Federal News Service Interview with Ari Fleischer

Interview with White House Press Secretary Ari Fleischer concerning the various legal issue involved in the applicability of the Geneva Convention as it pertains to detainees and the Vice President's traveling to Kuwait, Egypt, the United Arab Emirates, the United Kingdom, Saudi Arabia, Bahrain, Qatar, Turkey, Oman, Jordan and Israel from March 10th to March 20th, 2002.

Doc_type: 
Interview
Doc_date: 
Thursday, February 7, 2002
Doc_rel_date: 
Wednesday, December 29, 2004
Doc_text: 

RELEASED IN FULL
2 of 479 DOCUMENTS

Copyright 2002 Federal, News Service, Inc.

Federal News Service

February 7, 2002, Thursday 01:59 PM Eastern Time

LENGTH: 511 words

BODY:
MR. FLEISCHER: Well, the president has held a series of meeting with his
National Security Council and has discussed the various legal issue involved in
the applicability of the Geneva Convention. In all cases, the president will
reflect a policy that is a given with American's traditions of treating military
detainees well, treating them humanely, giving them full rations of food, three
meals a day, medical treatment. All of that will be a given no matter what
decisions the president makes, because that's a reflection of the values of the
United States and the way our military treats people.

The legal issues that are involved in terms of the applicability of the
Geneva Convention, particularly given any distinctions that may or may not be
made between the al Qaeda and the Taliban, are issues that have been a subject
of discussion with the National Security Council, and that's something that you
will hear from at the appropriate time.

Q What role did international pressure play in the deliberations?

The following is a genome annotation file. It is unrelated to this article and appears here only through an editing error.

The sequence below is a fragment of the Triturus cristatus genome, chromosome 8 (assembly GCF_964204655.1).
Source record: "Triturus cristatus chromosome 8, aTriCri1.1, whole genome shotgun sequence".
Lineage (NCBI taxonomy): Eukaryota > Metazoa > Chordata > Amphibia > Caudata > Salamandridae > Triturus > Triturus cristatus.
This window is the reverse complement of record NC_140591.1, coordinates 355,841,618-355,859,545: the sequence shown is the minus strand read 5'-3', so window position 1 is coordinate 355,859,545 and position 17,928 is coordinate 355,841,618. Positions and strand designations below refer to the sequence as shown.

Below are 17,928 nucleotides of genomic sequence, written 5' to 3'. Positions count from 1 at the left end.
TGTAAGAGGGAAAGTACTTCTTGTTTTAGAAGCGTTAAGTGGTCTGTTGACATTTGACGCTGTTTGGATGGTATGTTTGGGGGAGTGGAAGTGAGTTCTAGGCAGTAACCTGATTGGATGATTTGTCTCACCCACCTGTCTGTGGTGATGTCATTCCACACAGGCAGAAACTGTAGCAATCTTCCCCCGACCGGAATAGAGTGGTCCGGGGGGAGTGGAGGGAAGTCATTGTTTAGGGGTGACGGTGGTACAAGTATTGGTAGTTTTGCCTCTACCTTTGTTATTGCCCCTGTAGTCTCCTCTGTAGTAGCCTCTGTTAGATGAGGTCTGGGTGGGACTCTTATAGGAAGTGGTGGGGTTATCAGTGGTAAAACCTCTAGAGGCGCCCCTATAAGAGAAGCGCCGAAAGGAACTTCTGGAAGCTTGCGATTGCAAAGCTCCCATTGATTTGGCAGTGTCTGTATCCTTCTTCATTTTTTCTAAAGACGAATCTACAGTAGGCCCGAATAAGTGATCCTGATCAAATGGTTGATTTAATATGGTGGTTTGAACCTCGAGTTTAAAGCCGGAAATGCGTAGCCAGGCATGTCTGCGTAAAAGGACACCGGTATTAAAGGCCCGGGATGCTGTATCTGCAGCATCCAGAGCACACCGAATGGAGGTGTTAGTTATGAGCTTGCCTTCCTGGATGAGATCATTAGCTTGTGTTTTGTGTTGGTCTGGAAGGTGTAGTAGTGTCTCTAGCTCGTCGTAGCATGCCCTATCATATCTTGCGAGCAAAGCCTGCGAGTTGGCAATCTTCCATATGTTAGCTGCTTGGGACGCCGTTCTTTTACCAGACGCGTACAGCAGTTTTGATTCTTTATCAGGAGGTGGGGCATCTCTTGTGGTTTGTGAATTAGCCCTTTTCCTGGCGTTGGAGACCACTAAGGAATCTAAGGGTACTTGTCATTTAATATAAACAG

MR. FLEISCHER: You know, this has only been a discussion that was centered
around the thoughts of the national security team. And that national security
team, as you know, has always said that these detainees should not be treated as
prisoners of war because they don't conform to the requirements of Article IV of
the Geneva Convention, which details what type of treatment would be given to
people in accordance with POW standards. And that's a very easily understood.
legal doctrine of Article IV. For example, the detainees in Guantanamo do not
wear uniforms. They're not visibly identifiable. They don't belong to a
military hierarchy. All of those are prerequisites under Article IV in the
Geneva Convention, which would be required in order to determine somebydy's a

POW.

There's a broader issue about the important principles of the Geneva
Convention and the president's belief in the Geneva Convention as an important
government document. And you will hear more about it.

Q (Off mike.)

Q Ari.

Q Sorry, just one more, if I could. What do you lose if Taliban fighters are
. declared eligible under the full provisions for Article IV of the Geneva
Convention versus the status that they enjoy right now?

MR. FLEISCHER: well, that's not an issue under discussion, John, because the
determination has already' been made that neither the Taliban nor the al Qaeda
are prisoners of war. You've heard that repeatedly from the Department of
Defense, from this podium, so that's not under discussion.

UNITED STATES DEPARTMENT OF-STATE REVIEW AUTHORITY: HARRY R MELONE DOS-000695
UNCLASSIFIED
DATE/CASE ID: 23 NOV 2004 200303827

UNCLASSIFIED

QAri.
MR. FLEISCHER: Francine.

Q Ari, why is the president sending the vice president to the Mideast?

MR. FLEISCHER: The vice president is going to travel to the Middle East and
other nations from March 10th to March 20th at the president's request. He'll
visit U.S. forces as well as he'll have meetings with heads of state and
governments and foreign ministers in Kuwait, Egypt, the United Arab Emirates,
the United Kingdom, Saudi Arabia, Bahrain, Qatar, Turkey, Oman, Jordan and
Israel.

LOAD-DATE: February 7, 2002

DOS-000696
UNCLASSIFIED.

Doc_nid: 
6080
Doc_type_num: 
73